The Impact of Delaying an Overdraft Evaluation

By: John Cohron, JMFA Chief Executive Officer

Is your overdraft program taking a backseat?
Like many Americans, community credit unions continue to face challenges related to a lack of time, money and/or the personnel to get things done. One thing that can get overlooked along the way—but shouldn’t—is your overdraft program. While you may not notice any issues on the surface, all aspects of it need to be periodically evaluated to make sure it’s adhering to regulatory guidelines, industry best practices and consumer expectations. If your program has been stuck on the backburner, you not only risk having lackluster service and results, but you also leave your institution open to regulatory scrutiny, litigation and more.

So much to do, so little time—and resources
Your staff members have a lot vying for their attention these days. Your team may be facing:

  • Too many projects

A lengthy list of exciting strategic initiatives, including the rush to digital transformation brought on by the pandemic, can take up valuable time, pushing important but less-exciting tasks like your overdraft program to the side. Does evaluating your overdraft strategy seem more complicated given recent market shifts and regulatory uncertainty?

  • Inadvertent neglect

Evaluating your overdraft strategy may have fallen off the radar completely in the midst of time and budget constraints. Regardless of how much revenue your program currently provides, it’s critical to take the time to understand how it is used by your members. There are too many risks associated with maintaining the status quo. Do you need help with deciphering the value of your program to preserve needed revenue?

  • Shortage of workers

During the Great Resignation of 2021, droves of workers quit their jobs, for a variety of reasons. Credit unions were not immune, with human resource officers frustrated at candidates missing scheduled interviews or, even worse, the first day on the job. Is your team overworked and thus unable to get to every task on their plate?

  • Knowledge gap due to workforce turnover

The impact of the workforce changes brought on by the pandemic continues to put a strain on the delivery of services in all business sectors. The latest statistics from the U.S. Labor Department Job Openings and Labor Turnover Report indicated a record 11.5 million job openings in March. As turnover rates remain historically high, workers may be especially hard to retain, leaving gaps in knowledge of how to communicate program details properly and consistently to your members. Has your staff fallen behind on new-hire and refresher training to ensure your members are knowledgeable about how your overdraft program works?

If you answered “yes” to any of the above questions, it’s crucial to move program evaluation to the top of your priority list.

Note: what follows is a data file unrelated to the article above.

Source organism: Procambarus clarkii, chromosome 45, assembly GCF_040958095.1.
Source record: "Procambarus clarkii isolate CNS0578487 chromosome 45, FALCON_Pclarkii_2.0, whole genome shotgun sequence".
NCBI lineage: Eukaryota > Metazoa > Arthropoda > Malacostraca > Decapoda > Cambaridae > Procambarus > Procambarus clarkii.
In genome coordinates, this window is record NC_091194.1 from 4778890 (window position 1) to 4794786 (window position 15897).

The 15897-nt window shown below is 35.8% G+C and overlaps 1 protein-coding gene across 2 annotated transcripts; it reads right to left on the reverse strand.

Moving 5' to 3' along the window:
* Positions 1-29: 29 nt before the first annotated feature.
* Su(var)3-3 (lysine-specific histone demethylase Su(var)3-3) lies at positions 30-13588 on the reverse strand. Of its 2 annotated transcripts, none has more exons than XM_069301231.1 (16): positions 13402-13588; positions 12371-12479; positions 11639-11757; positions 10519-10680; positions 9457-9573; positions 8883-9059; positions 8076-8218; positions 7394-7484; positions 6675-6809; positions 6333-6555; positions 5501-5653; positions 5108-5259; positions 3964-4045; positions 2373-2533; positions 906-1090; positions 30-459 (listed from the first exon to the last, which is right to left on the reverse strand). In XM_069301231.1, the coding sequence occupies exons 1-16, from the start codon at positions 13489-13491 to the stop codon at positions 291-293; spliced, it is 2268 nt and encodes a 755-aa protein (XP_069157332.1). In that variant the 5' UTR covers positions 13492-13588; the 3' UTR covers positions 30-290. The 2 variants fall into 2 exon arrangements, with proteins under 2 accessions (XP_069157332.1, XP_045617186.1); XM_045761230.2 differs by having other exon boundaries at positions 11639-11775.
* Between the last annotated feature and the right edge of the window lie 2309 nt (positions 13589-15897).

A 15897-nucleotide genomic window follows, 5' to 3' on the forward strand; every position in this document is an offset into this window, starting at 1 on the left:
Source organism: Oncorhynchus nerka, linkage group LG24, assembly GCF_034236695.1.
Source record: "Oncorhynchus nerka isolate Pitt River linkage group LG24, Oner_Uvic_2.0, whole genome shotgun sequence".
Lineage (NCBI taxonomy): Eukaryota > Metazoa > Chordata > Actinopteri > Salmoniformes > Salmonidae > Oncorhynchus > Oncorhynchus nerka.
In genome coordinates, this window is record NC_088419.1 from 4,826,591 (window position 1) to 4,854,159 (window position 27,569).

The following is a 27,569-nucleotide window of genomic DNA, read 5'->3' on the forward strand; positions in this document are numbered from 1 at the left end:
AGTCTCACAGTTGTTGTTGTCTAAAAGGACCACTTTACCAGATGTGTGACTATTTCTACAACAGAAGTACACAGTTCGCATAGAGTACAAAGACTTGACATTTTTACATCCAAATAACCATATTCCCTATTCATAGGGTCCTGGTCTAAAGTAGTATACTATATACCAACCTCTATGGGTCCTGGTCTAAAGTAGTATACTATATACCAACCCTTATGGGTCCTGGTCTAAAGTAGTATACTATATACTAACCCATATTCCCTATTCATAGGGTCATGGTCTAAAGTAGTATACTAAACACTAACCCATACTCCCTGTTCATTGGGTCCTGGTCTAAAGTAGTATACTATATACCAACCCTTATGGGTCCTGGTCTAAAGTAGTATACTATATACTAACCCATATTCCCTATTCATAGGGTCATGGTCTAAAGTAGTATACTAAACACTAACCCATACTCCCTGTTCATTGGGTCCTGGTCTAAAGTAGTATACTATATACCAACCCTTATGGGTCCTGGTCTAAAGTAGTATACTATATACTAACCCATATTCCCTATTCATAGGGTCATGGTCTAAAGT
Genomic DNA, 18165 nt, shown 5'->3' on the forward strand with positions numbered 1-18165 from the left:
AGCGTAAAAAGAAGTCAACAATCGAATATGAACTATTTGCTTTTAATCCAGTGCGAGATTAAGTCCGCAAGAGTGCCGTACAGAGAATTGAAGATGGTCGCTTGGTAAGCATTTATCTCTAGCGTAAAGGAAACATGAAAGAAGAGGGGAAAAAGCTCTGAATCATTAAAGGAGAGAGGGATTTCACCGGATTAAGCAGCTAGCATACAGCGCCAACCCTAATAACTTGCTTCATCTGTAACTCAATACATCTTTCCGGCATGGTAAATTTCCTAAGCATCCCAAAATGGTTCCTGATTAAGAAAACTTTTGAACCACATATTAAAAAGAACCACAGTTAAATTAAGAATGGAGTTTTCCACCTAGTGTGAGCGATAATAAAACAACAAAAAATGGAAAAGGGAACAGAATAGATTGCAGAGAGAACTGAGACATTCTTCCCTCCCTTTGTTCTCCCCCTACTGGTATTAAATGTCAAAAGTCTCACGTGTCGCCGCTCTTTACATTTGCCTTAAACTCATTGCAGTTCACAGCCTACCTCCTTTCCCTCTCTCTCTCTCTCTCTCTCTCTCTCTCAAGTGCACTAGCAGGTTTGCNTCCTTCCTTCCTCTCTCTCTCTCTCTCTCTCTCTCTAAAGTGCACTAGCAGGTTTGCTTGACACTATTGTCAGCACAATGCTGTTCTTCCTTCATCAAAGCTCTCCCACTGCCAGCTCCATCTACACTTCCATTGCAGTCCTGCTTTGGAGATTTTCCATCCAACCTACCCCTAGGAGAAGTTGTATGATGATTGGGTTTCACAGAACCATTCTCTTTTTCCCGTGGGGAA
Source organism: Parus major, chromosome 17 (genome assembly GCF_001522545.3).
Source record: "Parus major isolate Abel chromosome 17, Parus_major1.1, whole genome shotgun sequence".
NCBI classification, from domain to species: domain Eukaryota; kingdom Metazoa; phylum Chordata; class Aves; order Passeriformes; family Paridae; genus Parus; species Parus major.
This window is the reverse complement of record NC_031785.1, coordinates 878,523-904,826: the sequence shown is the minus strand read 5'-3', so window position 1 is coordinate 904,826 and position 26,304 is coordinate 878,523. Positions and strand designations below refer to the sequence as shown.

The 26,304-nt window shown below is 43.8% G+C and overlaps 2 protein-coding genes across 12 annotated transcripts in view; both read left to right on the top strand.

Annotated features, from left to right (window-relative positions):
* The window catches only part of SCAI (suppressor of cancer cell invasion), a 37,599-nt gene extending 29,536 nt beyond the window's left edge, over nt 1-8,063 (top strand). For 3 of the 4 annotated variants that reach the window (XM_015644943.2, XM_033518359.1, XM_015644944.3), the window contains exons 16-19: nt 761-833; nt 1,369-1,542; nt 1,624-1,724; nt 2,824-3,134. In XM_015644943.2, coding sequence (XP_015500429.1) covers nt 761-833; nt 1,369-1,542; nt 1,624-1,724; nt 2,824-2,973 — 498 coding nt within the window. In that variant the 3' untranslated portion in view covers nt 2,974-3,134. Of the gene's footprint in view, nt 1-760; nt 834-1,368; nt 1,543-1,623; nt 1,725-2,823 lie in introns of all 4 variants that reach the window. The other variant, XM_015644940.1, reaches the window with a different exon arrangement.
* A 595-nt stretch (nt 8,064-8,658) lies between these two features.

Risks of overlooking your overdraft strategy

Accepting the status quo can lead to processes and procedures becoming stale. This opens your credit union up to vulnerabilities, such as:

  • Potential regulatory exam issues
  • Additional risk for class-action lawsuits
  • Confusion or lack of understanding among members
  • Members going elsewhere to have their needs met

As the focus and attention on overdraft programs increases, it’s essential to perform a periodic, top-to-bottom assessment that looks at:

  • Staff training and program knowledge (including lobby and call center)
  • Disclosures
  • Consistency in communication
  • Compliance with regulatory rules and best practices
  • Financial education resources
  • Appropriate fee amounts
  • Program components including de minimis, daily caps, grace periods, low-balance alerts, etc.

Optimize program results with proven resources

If strained resources and other projects currently consume all your team’s focus and attention, it may be time to lean on an outside expert to ensure your overdraft program’s success. Don’t leave program evaluations on the backburner and risk getting burned. A professional overdraft program consultant can ease the burden of periodic program reviews and make sure your overdraft program is optimized in every way.

Written by
Lizeth George
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About Us

The League of Southeastern Credit Unions & Affiliates represents 302 credit unions in Alabama, Florida and Georgia, with a combined total of $175 billion in assets and more than 11.6 million members. LSCU & Affiliates provides legislative and regulatory advocacy; education and training; cooperative initiatives (including financial education outreach); public messaging; information services; and business solutions.

LSCU Mission Statement

To create an environment that enables credit unions to grow and succeed.

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To be the trusted advocate and preferred source of information for credit unions.

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